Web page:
I built a web application that runs on a virtual server for one of my customers. It includes the facility for them to upload files, but they now want to store those files on a server in their office.

The easiest way to do this would be to mount their file system over the internet directly onto the virtual server. I have experience of mounting NFS over an internal network, but I am not clear if it would work in this scenario.

Any thoughts? I can always write new software to transfer the files, but this would be an easy fix!

Note: The server in the office is Ubuntu 12 server running on a virtual server in a windows hyper-v environment. The VPS with the web app is Ubuntu 11.04

  • Is security an issue for these files? Aug 17 '12 at 3:23
  • rsync via cron job. Aug 17 '12 at 3:23
  • @AdrianCornish - not really, although a secure solution would be preferred.
    – Ben Holness
    Aug 17 '12 at 4:02

No one has mentioned sshfs yet. If you're on a modern linux distro and have ssh access to the remote host, it's as simple as:

sshfs user@hostname:/remote/directory /local/directory

Performance is quite acceptable (but not nearly as fast as a streamed sync like rsync if you require the whole directory).

  • This seems like the best solution so far, the FAQ even says "Resources can be mounted over slow and unreliable (distant) connections." Another webpage tells me that "sshfs -o reconnect server:/path/to/mount" will have it automatically reconnect if the connection drops.
    – Ben Holness
    Aug 17 '12 at 15:55

NFS is inherently insecure. It would be a very poor choice for connecting over the internet.

I like the post that mentions rsync. Instead of using cron to fire the transfer, I would hope that you could simply run the rsync job from your code that handles the file upload.

When the upload completes, rsync the file to their server, done.

You would need to set up a secure connection to their server for the transfer, I would expect.

If you wanted to, you could put the incoming files into a list for transfer, removing the names after successful copy, and give yourself some fail over capability, in case something happens to the connection.

As someone else already pointed out, rsync is designed to handle groups of files, or a hierarchy (thanks, spell check) , so this wouldn't be that hard to accomplish.

  • 1
    rsync has no problems using SSH as transport. Aug 17 '12 at 3:44
  • The web app already saves the files on the local server and references them there. There will be no space on the local server, so they will have to be removed once transferred, which means writing new code, hence I am looking for a mounted solution first, if possible.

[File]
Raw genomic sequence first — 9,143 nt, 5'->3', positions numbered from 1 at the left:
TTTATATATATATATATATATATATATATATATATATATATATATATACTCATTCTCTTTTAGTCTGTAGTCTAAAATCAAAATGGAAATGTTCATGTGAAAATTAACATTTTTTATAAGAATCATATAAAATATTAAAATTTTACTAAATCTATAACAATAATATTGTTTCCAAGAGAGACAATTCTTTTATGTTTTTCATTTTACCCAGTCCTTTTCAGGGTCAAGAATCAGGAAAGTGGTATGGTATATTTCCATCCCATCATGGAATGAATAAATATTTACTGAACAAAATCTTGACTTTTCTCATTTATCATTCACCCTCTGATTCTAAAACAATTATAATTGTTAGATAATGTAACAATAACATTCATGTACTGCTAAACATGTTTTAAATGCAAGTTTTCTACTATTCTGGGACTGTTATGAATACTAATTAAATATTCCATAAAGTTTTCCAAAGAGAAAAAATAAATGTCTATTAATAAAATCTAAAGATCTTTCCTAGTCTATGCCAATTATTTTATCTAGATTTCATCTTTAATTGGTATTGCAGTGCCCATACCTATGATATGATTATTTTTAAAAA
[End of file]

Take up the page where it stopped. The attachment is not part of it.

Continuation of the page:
– Ben Holness
    Aug 17 '12 at 4:05

NFS may be inherently insecure but that is not the fault of the service. Telnet and FTP are also inherently insecure but both have been used for decades on the open Internet. If an encrypted VPN tunnel is established, then the lack of NFS encryption is irrelevant.

Also if a firewall is configured to only allow a specific remote host address to connect to the NFS mountpoint, then a bare NFS connection is mostly secure from hacking, except from Three Letter Agencies that sniff Internet traffic, and which have access to powerful decryption to crack your encrypted remote connections anyway.

I see that some versions of NFS use UDP by default, which is likely where the Internet reliability problems come from. UDP packets can get lost if the connection is congested, and no retransmission is automatically attempted. If you want a reliable connection, make sure your NFS is using (or is forced to use only) TCP packets over the Internet.

  • 1
    > Telnet and FTP are also inherently insecure but both have been used for decades on the open Internet Although true, I don't think this is a good point, because generally it is considered a (very) bad practice to use these over the internet now. Mozilla even suggests deprecating unencrypted http. Feb 23 '18 at 23:55

NFS can be done through a firewall. If you search, you will find others who have attempted and been successful with this process, however, it is not as straightforward as opening ports and appears to be dependent on the version of NFS being run.

rsync is an excellent suggestion and has a lot of flexibility. However, this would be a process run outside of your app. rsync can handle syncing of local file updates and maintain an entire directory in sync with other folders.

ssh would be another secure option and would only require a single port to be opened. I have used this in the past between Windows and Linux systems and has worked out well both from within an app as well as scheduling the process.

I'm sure there are other ways to accomplish what you are looking for, but we'd need more information about the types of files these are and if you are linking them into a page or streaming them in with something more complex.

  • I understand the alternatives, mounting the filesystem would be the easiest solution, I just don't know how stable NFS is over the internet as opposed to over an internal network. What happens if the connection drops etc., or if there is a newer alternative designed to be robust to this.
    – Ben Holness
    Aug 17 '12 at 3:39

NFS mounts can be done using automount, which will continue to try the mount on failure, but the only way I would consider using it over the pipes is with a vpn or some other secure connection (actually, I wouldn't consider it, but you sound fixed on the idea).

Even using automount, if there is a network issue, and you are putting their uploads on the NFS mount, the upload will likely fail or be corrupted, unless you are storing the file locally and then copying on upload success.

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